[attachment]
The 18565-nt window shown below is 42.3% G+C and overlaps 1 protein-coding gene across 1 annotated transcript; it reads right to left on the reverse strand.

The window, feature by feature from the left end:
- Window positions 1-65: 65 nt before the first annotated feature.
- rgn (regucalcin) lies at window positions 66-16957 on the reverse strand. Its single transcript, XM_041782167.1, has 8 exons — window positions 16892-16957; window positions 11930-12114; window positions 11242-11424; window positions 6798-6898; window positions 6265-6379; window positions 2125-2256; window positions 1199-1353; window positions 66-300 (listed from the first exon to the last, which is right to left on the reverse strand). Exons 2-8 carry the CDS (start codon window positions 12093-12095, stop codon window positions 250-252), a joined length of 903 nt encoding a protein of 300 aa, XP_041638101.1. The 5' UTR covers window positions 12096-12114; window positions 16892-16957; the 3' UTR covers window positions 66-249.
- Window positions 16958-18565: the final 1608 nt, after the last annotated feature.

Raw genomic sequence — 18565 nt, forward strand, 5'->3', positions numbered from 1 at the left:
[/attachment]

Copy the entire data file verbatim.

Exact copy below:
The 18565-nt window shown below is 42.3% G+C and overlaps 1 protein-coding gene across 1 annotated transcript; it reads right to left on the reverse strand.

The window, feature by feature from the left end:
- Window positions 1-65: 65 nt before the first annotated feature.
- rgn (regucalcin) lies at window positions 66-16957 on the reverse strand. Its single transcript, XM_041782167.1, has 8 exons — window positions 16892-16957; window positions 11930-12114; window positions 11242-11424; window positions 6798-6898; window positions 6265-6379; window positions 2125-2256; window positions 1199-1353; window positions 66-300 (listed from the first exon to the last, which is right to left on the reverse strand). Exons 2-8 carry the CDS (start codon window positions 12093-12095, stop codon window positions 250-252), a joined length of 903 nt encoding a protein of 300 aa, XP_041638101.1. The 5' UTR covers window positions 12096-12114; window positions 16892-16957; the 3' UTR covers window positions 66-249.
- Window positions 16958-18565: the final 1608 nt, after the last annotated feature.

Raw genomic sequence — 18565 nt, forward strand, 5'->3', positions numbered from 1 at the left: